Articles Inspirational articles from Hay House authors
Peace BeWho is that stranger beside you?
Service to all sentient beings starts with your family, friends, and pets. Make a commitment to remember that those whom you deal with intimately are all secretly divine. You will fail in this constantly, as I do. Don’t waste time in judging and condemning yourself—that, too, can be a bitter game of the ego—just return to the practice with tenderness and self-forgiveness, and you will see that over time those whom you have to deal with intimately will become more and more precious to you. From this experience of forming increasingly sacred relationships, a wholly new vision of the sacredness of reality will start to be born in you.
But it is not only your intimate circle that needs to be seen and served in this way. In the course of our days we meet all different kinds of people—bus drivers, shopkeepers, waiters, bank tellers, and telephone operators. Remembering to treat everyone with sacred respect is perhaps the most difficult practice for our goal-oriented, self-driven egos; we all tend to feel that it is our needs that are most urgent and important and that others exist only to fulfill them as quickly and efficiently as possible. This is especially true in western societies where nearly everything is based on bottom-line utilitarian efficiency. We are encouraged to see ourselves and everyone else as cogs in a machine that has to be kept working relentlessly at all costs. The price we pay for this feverish coldness is immense; it deadens our souls and fills our bodies with nervous stress. Practicing sacred respect for all others starts to release us from these harsh forces and set us free to be our truest selves. The essence of my vision of Sacred Activism is that the power and effectiveness of our actions in the world depends on the quality of intention we bring to them.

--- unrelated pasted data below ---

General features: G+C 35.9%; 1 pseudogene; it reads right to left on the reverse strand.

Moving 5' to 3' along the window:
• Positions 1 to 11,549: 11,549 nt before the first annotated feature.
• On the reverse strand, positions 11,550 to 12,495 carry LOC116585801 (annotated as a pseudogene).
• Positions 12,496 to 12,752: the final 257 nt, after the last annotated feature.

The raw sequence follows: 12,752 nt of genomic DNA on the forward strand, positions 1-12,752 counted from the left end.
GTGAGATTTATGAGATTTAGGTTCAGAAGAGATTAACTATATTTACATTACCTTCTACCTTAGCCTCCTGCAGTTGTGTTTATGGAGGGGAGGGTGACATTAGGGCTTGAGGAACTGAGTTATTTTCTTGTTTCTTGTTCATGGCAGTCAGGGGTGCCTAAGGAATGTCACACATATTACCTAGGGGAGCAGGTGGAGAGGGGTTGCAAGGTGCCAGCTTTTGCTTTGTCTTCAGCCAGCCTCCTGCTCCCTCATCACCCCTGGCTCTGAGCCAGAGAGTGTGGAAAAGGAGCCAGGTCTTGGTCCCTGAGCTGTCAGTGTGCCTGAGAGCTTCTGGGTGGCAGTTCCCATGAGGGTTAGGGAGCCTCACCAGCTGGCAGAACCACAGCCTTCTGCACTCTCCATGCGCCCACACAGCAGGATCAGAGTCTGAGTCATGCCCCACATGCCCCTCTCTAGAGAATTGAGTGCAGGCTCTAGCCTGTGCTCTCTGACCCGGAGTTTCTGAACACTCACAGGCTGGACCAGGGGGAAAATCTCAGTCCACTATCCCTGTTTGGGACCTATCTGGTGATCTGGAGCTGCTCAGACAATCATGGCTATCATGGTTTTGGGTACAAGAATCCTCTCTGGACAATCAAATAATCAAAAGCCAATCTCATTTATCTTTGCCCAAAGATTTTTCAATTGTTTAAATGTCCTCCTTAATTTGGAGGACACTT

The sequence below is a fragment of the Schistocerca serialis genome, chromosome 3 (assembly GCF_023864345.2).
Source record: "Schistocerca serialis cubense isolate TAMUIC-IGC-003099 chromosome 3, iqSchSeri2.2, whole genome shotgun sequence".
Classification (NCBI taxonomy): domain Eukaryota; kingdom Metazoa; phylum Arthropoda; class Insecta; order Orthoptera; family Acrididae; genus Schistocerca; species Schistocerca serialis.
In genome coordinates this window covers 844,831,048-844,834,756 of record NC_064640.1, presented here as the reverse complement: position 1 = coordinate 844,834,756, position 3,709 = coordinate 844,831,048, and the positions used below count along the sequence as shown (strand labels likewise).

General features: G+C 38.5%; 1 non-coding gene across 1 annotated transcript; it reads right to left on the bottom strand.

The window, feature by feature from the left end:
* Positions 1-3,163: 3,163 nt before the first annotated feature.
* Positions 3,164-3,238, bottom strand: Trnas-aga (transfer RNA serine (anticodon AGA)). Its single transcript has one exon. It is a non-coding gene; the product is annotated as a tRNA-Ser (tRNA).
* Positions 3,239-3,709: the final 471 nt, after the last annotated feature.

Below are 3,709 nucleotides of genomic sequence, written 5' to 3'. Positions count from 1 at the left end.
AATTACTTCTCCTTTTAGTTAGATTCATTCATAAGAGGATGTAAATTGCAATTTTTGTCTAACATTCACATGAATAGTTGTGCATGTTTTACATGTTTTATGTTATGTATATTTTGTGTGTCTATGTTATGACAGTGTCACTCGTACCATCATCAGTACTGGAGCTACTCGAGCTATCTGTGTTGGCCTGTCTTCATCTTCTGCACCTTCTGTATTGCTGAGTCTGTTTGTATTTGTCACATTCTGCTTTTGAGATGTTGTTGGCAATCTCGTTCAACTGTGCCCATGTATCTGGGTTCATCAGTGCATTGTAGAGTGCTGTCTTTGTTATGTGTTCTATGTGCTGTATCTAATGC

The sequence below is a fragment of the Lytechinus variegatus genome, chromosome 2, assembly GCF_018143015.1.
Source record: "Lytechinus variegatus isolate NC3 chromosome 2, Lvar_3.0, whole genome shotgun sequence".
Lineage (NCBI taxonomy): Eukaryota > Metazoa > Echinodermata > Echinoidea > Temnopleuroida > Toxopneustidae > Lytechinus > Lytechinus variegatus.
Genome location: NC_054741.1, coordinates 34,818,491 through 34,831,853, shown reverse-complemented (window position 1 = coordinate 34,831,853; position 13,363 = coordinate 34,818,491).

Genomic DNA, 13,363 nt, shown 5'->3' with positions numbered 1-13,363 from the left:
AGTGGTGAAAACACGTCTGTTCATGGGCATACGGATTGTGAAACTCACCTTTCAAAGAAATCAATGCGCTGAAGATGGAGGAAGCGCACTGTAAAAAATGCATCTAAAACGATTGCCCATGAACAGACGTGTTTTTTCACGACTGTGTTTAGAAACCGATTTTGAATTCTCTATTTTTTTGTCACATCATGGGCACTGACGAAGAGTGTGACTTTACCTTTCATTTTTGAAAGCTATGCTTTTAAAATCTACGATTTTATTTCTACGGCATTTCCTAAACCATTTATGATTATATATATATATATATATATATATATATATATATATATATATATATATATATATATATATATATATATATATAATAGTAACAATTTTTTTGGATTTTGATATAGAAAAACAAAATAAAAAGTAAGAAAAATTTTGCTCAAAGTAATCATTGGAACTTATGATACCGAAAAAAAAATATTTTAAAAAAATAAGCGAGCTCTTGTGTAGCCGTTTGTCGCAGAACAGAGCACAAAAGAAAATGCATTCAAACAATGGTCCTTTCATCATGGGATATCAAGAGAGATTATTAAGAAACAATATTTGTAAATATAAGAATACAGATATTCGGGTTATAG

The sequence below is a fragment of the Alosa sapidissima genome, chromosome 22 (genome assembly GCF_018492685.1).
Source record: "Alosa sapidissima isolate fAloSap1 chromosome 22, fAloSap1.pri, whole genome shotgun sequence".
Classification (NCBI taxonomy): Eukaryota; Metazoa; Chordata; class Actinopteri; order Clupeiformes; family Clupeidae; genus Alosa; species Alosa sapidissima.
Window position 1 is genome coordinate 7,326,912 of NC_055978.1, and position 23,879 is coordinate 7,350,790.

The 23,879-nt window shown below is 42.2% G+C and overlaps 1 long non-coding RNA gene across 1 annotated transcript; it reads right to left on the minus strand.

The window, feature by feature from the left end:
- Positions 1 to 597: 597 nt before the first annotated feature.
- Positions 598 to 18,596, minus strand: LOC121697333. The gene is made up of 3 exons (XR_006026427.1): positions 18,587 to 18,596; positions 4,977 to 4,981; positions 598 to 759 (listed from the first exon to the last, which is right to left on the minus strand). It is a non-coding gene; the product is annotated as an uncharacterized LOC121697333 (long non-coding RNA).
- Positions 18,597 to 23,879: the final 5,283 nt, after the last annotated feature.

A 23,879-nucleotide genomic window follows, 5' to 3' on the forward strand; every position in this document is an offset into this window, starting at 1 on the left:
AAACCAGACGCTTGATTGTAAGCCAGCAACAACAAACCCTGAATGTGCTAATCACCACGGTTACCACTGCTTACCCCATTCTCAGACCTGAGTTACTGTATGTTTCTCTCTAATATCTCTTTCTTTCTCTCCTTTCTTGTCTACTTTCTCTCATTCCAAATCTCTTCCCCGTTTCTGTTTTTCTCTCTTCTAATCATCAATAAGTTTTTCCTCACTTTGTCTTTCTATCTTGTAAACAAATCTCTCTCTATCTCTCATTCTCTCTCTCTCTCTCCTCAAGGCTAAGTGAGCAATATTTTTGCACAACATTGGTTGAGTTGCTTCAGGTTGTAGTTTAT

I once met an elevator attendant in a hotel in Arizona. He was old, grizzled, and perky and sported a curled-up Daliesque moustache. He told me that he had once been stuck in the elevator with an extraordinary person in red robes who changed his life. They were together for almost 20 minutes, and the man in red robes treated him with such patience, humor, and consideration that he lost all nervousness, all sense of shame that his lift wasn’t working, and started to talk about his family and his life. When the lift finally arrived in the lobby, the man in red robes embraced him warmly and then stepped out smiling to greet a large crowd of people who were waiting for him. It was the Dalai Lama. The attendant told me, “I never felt so loved in my life.”